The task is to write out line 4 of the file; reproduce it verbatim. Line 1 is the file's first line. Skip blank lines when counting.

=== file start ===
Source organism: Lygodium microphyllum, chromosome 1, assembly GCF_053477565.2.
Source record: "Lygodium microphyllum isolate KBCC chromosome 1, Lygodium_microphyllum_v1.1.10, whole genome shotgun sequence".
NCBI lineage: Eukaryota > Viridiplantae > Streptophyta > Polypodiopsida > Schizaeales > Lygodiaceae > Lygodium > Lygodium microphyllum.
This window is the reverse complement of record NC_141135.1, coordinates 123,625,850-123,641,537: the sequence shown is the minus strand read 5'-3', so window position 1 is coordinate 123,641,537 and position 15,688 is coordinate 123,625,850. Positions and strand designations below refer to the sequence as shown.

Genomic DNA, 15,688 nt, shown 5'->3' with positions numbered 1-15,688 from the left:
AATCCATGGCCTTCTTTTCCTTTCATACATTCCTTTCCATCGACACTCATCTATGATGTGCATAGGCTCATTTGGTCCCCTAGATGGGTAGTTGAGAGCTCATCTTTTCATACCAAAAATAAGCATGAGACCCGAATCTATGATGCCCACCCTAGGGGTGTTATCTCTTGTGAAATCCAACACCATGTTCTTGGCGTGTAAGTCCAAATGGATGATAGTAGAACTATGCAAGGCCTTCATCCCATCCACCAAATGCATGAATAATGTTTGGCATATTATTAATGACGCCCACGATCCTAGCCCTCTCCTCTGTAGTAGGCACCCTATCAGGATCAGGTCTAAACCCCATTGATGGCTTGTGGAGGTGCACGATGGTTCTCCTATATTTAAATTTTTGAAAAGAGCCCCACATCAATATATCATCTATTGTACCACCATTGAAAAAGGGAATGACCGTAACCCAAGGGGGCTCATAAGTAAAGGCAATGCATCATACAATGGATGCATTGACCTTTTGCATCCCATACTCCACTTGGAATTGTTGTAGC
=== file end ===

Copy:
This window is the reverse complement of record NC_141135.1, coordinates 123,625,850-123,641,537: the sequence shown is the minus strand read 5'-3', so window position 1 is coordinate 123,641,537 and position 15,688 is coordinate 123,625,850. Positions and strand designations below refer to the sequence as shown.